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Title: Computational analysis of a candidate region for psychosis
Author: Ballereau, Stéphane
Awarding Body: University of Edinburgh
Current Institution: University of Edinburgh
Date of Award: 2004
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The aim of this thesis was to develop and use bioinformatic tools to direct laboratory work on a candidate region for BPAD and schizophrenia on the short arm of human chromosome 4. Specifically, the research aimed to facilitate the management and analysis of data generated by allelic association studies, and identify putative functional sequences as targets for SNP selection. This thesis first reports the creation of an extension of the ACeDB database used by the laboratory to manage the sequence of the candidate region, and a front-end to manage and analyse raw data generated by allelic association studies based on individual genotypes and pooled DNA. It then describes various strategies to define putative non-coding functional sequences benchmarked against a set of genes with experimentally verified regulatory regions. Initially, methods for detecting known transcription factor binding sites and novel motifs were combined with tests of sequence conservation between human and mouse. This approach showed modest sensitivity and generated a high rate of false positives. Next, a purely comparative genomics approach was explored using publicly available genome sequences from human, mouse, rat, chicken, zebrafish and pufferfish. Several scoring systems for multiple alignments of genomic sequences were tested. The most successful scoring scheme detected regulatory sequences in 78% of the control genes using human, mouse and rat sequences. Predictions of the functional potential of non-coding DNA were sufficiently sensitive and specific to suggest a limited number of putative functional regions for experimental verification. This approach was therefore applied to genes in the 4p region linked to psychosis.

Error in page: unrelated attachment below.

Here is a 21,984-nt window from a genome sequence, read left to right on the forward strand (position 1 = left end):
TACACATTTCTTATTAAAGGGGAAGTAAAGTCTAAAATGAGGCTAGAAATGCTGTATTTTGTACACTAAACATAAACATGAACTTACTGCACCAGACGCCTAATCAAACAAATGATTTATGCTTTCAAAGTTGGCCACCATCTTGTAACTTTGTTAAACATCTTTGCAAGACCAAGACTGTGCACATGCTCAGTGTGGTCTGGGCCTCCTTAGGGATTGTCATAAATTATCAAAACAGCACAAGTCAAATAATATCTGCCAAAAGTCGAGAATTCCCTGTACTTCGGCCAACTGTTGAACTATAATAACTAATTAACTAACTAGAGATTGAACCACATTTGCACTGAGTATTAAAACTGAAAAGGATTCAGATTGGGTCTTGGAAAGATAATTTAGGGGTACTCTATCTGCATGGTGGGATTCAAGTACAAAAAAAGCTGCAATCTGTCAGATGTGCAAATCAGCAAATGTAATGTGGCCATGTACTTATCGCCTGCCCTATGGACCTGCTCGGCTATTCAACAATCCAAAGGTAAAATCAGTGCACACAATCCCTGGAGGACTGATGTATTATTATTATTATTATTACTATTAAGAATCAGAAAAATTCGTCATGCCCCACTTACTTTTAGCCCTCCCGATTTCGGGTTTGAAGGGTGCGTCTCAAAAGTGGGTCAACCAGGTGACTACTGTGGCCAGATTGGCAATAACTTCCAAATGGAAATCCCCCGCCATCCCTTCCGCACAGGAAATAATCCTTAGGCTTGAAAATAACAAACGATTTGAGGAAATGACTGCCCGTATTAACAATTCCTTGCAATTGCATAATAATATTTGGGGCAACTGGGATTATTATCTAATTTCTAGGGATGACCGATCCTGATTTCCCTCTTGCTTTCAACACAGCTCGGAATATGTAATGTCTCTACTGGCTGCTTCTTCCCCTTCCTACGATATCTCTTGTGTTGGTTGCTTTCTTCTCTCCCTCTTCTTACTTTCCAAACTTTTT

Supervisor: Not available Sponsor: Not available
Qualification Name: Thesis (Ph.D.) Qualification Level: Doctoral
EThOS ID:  DOI: Not available